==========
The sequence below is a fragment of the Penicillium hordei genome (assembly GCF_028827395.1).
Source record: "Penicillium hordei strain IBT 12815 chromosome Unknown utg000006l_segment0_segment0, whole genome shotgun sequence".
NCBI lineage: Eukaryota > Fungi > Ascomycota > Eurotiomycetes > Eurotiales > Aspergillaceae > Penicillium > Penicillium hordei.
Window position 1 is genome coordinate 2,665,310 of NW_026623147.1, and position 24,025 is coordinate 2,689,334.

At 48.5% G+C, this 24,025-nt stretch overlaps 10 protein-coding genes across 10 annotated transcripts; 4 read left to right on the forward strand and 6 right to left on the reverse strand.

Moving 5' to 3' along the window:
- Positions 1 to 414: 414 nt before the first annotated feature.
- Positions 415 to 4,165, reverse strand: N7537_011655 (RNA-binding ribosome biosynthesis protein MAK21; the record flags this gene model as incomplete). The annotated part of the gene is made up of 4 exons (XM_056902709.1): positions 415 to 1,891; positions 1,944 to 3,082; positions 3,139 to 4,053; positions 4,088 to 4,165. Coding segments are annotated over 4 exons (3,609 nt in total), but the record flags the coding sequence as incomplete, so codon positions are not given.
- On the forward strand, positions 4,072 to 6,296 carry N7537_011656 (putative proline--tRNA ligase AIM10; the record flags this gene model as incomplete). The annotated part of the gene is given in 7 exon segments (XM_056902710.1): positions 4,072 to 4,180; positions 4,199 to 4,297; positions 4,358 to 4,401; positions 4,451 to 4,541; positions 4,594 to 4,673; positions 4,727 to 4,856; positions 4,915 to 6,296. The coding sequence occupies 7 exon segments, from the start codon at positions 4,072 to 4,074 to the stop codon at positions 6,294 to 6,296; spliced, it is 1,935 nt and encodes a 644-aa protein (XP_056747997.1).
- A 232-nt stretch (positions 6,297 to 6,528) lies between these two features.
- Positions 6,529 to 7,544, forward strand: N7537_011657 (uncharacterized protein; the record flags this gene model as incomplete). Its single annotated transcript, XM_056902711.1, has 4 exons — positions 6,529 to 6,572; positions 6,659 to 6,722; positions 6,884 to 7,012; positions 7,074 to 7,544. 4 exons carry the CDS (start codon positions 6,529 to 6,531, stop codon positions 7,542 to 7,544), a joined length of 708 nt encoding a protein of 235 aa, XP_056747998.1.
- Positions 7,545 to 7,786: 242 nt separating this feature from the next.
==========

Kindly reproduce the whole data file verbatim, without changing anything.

The sequence below is a fragment of the Penicillium hordei genome (assembly GCF_028827395.1).
Source record: "Penicillium hordei strain IBT 12815 chromosome Unknown utg000006l_segment0_segment0, whole genome shotgun sequence".
NCBI lineage: Eukaryota > Fungi > Ascomycota > Eurotiomycetes > Eurotiales > Aspergillaceae > Penicillium > Penicillium hordei.
Window position 1 is genome coordinate 2,665,310 of NW_026623147.1, and position 24,025 is coordinate 2,689,334.

At 48.5% G+C, this 24,025-nt stretch overlaps 10 protein-coding genes across 10 annotated transcripts; 4 read left to right on the forward strand and 6 right to left on the reverse strand.

Moving 5' to 3' along the window:
- Positions 1 to 414: 414 nt before the first annotated feature.
- Positions 415 to 4,165, reverse strand: N7537_011655 (RNA-binding ribosome biosynthesis protein MAK21; the record flags this gene model as incomplete). The annotated part of the gene is made up of 4 exons (XM_056902709.1): positions 415 to 1,891; positions 1,944 to 3,082; positions 3,139 to 4,053; positions 4,088 to 4,165. Coding segments are annotated over 4 exons (3,609 nt in total), but the record flags the coding sequence as incomplete, so codon positions are not given.
- On the forward strand, positions 4,072 to 6,296 carry N7537_011656 (putative proline--tRNA ligase AIM10; the record flags this gene model as incomplete). The annotated part of the gene is given in 7 exon segments (XM_056902710.1): positions 4,072 to 4,180; positions 4,199 to 4,297; positions 4,358 to 4,401; positions 4,451 to 4,541; positions 4,594 to 4,673; positions 4,727 to 4,856; positions 4,915 to 6,296. The coding sequence occupies 7 exon segments, from the start codon at positions 4,072 to 4,074 to the stop codon at positions 6,294 to 6,296; spliced, it is 1,935 nt and encodes a 644-aa protein (XP_056747997.1).
- A 232-nt stretch (positions 6,297 to 6,528) lies between these two features.
- Positions 6,529 to 7,544, forward strand: N7537_011657 (uncharacterized protein; the record flags this gene model as incomplete). Its single annotated transcript, XM_056902711.1, has 4 exons — positions 6,529 to 6,572; positions 6,659 to 6,722; positions 6,884 to 7,012; positions 7,074 to 7,544. 4 exons carry the CDS (start codon positions 6,529 to 6,531, stop codon positions 7,542 to 7,544), a joined length of 708 nt encoding a protein of 235 aa, XP_056747998.1.
- Positions 7,545 to 7,786: 242 nt separating this feature from the next.